ARCHIVED - Canada's Nutrition and Health Atlas
Welcome to Canada's Nutrition and Health Atlas. Here you'll find maps and tables that make it easy to access information about the health and nutrition of Canadians. You can either view maps for each indicator, or view the data for each province.
Where do the data come from?
Data presented in the maps and tables are from the share file of the Canadian Community Health Survey, Cycle 2.2 - Nutrition Focus.
This survey, conducted in 2004, was the first to study the food and nutrient intakes of Canadians in almost 35 years. The survey targeted respondents from all age groups living in private occupied dwellings in the ten provinces. Excluded from the sampling frame were residents of the three territories, persons living on Indian reserves or Crown lands, persons living in institutions, full-time members of the Canadians Forces and residents of some remote regions.
Technical details and Common Questions and Answers for Users (PDF Version) about the survey are available from Statistics Canada.
What data can I find here?
Currently information on Body Mass Index (BMI) for adults and children, household food security, number of servings of fruit and vegetables consumed, physical and sedentary activity, and nutrient intakes from food for all respondents (combined) as well as males and females separately is available.
At this time, the Atlas is only being used to report CCHS 2.2 data. As such, some nutrition related data, like breastfeeding initiation rates, collected in the CCHS Annual Component are not found here. If you're interested in data on chronic disease rates, please refer to the Chronic Disease Infobase.
Additionally, unlike the CCHS Annual Component, which is large enough for data to be reported at the regional level, the sample size of the CCHS 2.2 only allows for provincial and national-level estimates.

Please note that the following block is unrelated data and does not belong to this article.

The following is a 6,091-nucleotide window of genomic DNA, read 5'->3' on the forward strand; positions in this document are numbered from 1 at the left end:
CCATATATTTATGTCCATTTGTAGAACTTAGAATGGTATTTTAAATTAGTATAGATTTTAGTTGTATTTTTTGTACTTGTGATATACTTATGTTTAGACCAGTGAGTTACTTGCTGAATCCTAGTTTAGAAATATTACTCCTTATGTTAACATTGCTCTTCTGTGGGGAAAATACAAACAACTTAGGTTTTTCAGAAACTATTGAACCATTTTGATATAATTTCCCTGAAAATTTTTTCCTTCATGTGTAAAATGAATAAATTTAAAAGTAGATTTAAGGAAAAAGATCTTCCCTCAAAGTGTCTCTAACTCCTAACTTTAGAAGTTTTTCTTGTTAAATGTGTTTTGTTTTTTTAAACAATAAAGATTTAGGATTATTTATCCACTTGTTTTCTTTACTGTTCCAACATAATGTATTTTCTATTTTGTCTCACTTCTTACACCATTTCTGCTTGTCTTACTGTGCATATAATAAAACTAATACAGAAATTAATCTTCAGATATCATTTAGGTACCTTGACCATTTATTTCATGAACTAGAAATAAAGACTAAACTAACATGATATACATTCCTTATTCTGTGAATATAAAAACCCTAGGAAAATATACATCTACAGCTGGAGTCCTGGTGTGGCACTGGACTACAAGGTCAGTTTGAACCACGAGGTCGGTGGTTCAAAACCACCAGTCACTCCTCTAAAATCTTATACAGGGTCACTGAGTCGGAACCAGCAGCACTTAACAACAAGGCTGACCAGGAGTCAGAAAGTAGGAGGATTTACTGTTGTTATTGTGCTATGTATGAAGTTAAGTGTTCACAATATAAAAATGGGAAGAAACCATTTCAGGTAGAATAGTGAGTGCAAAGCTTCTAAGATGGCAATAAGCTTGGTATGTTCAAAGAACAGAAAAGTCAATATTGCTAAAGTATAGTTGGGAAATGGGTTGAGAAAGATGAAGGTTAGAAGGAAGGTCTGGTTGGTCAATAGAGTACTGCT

Indicators reported on the Atlas are also limited by the use of the Canadian Nutrient File (CNF) database to report on nutrient intakes from foods. The CNF does not have complete values for all 129 food components for every food. As a result, nutrients for which the database was considered incomplete (e.g. vitamin E, vitamin K, trans fatty acids) were not reported for the CCHS 2.2.
What do these data mean?
Health Canada's Office of Nutrition Policy and Promotion has put together a guide to help you interpret these data: Canadian Community Health Survey Cycle 2.2, Nutrition (2004): A Guide to Accessing and Interpreting the Data.
How do you export this data?
The Atlas is a web-based tool that allows for easy downloading and exporting of files into software applications like PowerPoint, MS Word, WordPerfect, and Microsoft Excel. To include the maps on health indicators in a presentation, poster, pamphlet, etc., right click on the desired Atlas image, select 'Copy', and 'Paste' the image into your document. To include whole or partial data tables, highlight the desired information, right click on the highlighted text, select 'Copy', and 'Paste' the table into your document.
All maps, data tables, and estimates available online may be printed directly from the website by selecting the 'Print' option from the 'File' menu. No paper copies are available through Health Canada.
Please ensure that the following Health Canada Copyright Guidelines are adhered to when using maps and data tables from the Atlas.
Who is this for?
Although this atlas is for everyone, the following groups of people in particular might find it useful:
- Food industry
- Government and academic researchers
- Non-governmental organisations
- Policy analysts
- Public health professionals
Questions or comments?
Tell us what you think about Canada's Nutrition and Health Atlas.
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